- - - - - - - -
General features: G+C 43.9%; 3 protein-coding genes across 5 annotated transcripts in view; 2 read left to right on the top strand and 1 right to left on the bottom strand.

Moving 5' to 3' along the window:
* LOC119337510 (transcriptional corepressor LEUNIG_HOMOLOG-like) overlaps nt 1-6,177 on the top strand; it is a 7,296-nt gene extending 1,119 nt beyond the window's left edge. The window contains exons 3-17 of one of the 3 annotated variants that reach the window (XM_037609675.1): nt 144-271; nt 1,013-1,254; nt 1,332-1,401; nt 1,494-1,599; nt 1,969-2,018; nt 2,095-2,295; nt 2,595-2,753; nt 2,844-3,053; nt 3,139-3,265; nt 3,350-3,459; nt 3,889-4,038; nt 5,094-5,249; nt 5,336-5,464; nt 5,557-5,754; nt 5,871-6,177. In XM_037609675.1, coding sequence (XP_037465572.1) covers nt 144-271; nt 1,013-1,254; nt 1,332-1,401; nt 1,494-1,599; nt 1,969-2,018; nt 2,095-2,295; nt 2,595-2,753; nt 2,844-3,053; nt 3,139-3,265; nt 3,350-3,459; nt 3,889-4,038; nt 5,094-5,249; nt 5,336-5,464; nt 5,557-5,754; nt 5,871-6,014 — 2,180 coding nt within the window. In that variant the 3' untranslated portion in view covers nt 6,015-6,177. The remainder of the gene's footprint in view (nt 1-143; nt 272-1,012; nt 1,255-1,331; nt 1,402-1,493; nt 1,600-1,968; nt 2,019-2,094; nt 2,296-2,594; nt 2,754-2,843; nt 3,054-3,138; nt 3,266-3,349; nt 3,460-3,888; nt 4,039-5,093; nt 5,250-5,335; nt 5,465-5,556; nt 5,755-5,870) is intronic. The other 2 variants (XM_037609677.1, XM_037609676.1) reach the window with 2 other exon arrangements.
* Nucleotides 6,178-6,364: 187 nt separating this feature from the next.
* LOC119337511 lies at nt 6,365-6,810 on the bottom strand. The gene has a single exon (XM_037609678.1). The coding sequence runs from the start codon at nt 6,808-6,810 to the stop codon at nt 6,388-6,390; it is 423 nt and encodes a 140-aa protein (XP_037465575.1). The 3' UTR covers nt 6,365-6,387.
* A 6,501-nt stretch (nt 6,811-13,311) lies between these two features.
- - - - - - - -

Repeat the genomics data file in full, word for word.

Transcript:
General features: G+C 43.9%; 3 protein-coding genes across 5 annotated transcripts in view; 2 read left to right on the top strand and 1 right to left on the bottom strand.

Moving 5' to 3' along the window:
* LOC119337510 (transcriptional corepressor LEUNIG_HOMOLOG-like) overlaps nt 1-6,177 on the top strand; it is a 7,296-nt gene extending 1,119 nt beyond the window's left edge. The window contains exons 3-17 of one of the 3 annotated variants that reach the window (XM_037609675.1): nt 144-271; nt 1,013-1,254; nt 1,332-1,401; nt 1,494-1,599; nt 1,969-2,018; nt 2,095-2,295; nt 2,595-2,753; nt 2,844-3,053; nt 3,139-3,265; nt 3,350-3,459; nt 3,889-4,038; nt 5,094-5,249; nt 5,336-5,464; nt 5,557-5,754; nt 5,871-6,177. In XM_037609675.1, coding sequence (XP_037465572.1) covers nt 144-271; nt 1,013-1,254; nt 1,332-1,401; nt 1,494-1,599; nt 1,969-2,018; nt 2,095-2,295; nt 2,595-2,753; nt 2,844-3,053; nt 3,139-3,265; nt 3,350-3,459; nt 3,889-4,038; nt 5,094-5,249; nt 5,336-5,464; nt 5,557-5,754; nt 5,871-6,014 — 2,180 coding nt within the window. In that variant the 3' untranslated portion in view covers nt 6,015-6,177. The remainder of the gene's footprint in view (nt 1-143; nt 272-1,012; nt 1,255-1,331; nt 1,402-1,493; nt 1,600-1,968; nt 2,019-2,094; nt 2,296-2,594; nt 2,754-2,843; nt 3,054-3,138; nt 3,266-3,349; nt 3,460-3,888; nt 4,039-5,093; nt 5,250-5,335; nt 5,465-5,556; nt 5,755-5,870) is intronic. The other 2 variants (XM_037609677.1, XM_037609676.1) reach the window with 2 other exon arrangements.
* Nucleotides 6,178-6,364: 187 nt separating this feature from the next.
* LOC119337511 lies at nt 6,365-6,810 on the bottom strand. The gene has a single exon (XM_037609678.1). The coding sequence runs from the start codon at nt 6,808-6,810 to the stop codon at nt 6,388-6,390; it is 423 nt and encodes a 140-aa protein (XP_037465575.1). The 3' UTR covers nt 6,365-6,387.
* A 6,501-nt stretch (nt 6,811-13,311) lies between these two features.